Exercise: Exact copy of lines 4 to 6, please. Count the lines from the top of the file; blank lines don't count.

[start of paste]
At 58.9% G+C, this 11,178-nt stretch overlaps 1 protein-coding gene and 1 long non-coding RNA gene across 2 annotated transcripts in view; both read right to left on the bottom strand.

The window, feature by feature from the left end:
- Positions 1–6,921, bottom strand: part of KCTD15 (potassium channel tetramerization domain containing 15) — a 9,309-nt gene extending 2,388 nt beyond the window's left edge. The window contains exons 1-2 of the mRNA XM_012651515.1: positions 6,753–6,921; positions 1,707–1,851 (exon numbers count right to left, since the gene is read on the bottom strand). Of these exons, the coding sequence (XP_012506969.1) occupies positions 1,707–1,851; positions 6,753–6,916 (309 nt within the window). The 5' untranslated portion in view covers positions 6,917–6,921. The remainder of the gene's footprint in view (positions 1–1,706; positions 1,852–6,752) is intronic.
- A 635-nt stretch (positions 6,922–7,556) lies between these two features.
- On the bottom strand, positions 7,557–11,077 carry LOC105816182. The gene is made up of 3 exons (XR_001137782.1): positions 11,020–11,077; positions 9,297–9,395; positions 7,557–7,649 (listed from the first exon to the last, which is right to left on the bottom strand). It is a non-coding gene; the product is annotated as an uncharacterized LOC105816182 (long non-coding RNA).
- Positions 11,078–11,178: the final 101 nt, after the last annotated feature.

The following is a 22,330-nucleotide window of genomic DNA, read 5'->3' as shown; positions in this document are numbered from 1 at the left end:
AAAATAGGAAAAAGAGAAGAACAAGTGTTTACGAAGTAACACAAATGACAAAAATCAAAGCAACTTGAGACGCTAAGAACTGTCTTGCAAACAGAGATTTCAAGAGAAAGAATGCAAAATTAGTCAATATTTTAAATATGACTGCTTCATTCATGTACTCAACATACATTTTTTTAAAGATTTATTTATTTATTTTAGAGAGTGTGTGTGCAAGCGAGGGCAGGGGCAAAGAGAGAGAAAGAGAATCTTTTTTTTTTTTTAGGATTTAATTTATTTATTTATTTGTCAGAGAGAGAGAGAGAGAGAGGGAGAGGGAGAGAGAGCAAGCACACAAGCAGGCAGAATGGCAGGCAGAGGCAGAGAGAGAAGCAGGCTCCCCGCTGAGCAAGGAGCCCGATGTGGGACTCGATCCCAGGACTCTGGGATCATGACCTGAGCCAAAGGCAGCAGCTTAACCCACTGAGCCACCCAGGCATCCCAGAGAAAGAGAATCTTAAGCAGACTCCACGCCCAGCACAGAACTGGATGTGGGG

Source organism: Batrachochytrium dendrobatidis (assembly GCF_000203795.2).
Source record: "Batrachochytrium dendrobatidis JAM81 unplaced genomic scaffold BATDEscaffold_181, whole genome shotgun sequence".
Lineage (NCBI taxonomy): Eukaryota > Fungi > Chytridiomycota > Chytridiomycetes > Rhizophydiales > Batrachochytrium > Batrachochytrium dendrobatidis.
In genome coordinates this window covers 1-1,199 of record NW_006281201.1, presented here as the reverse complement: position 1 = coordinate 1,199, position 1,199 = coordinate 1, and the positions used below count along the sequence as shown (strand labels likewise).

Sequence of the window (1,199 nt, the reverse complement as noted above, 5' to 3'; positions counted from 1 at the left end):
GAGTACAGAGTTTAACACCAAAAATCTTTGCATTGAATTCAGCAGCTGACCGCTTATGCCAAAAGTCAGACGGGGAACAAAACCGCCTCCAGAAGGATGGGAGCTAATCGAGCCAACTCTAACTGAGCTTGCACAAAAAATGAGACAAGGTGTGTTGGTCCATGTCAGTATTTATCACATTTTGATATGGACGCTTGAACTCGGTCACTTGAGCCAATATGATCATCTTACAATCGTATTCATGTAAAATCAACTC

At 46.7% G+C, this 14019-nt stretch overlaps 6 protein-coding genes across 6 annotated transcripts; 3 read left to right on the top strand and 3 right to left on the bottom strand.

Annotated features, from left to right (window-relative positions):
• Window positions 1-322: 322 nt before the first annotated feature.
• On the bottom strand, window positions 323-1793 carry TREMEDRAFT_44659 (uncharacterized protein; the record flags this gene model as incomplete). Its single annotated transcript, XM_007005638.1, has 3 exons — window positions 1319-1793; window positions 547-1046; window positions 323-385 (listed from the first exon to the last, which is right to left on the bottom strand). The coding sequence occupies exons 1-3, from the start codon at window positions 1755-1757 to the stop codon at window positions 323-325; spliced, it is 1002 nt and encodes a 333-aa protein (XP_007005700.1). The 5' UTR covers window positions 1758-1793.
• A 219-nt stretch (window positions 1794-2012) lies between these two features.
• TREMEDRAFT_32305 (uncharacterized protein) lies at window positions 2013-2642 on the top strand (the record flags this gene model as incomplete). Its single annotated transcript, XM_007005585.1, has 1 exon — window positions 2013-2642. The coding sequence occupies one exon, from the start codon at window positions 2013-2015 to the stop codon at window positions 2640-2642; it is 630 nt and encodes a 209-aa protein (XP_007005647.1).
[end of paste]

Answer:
- A 635-nt stretch (positions 6,922–7,556) lies between these two features.
- On the bottom strand, positions 7,557–11,077 carry LOC105816182. The gene is made up of 3 exons (XR_001137782.1): positions 11,020–11,077; positions 9,297–9,395; positions 7,557–7,649 (listed from the first exon to the last, which is right to left on the bottom strand). It is a non-coding gene; the product is annotated as an uncharacterized LOC105816182 (long non-coding RNA).
- Positions 11,078–11,178: the final 101 nt, after the last annotated feature.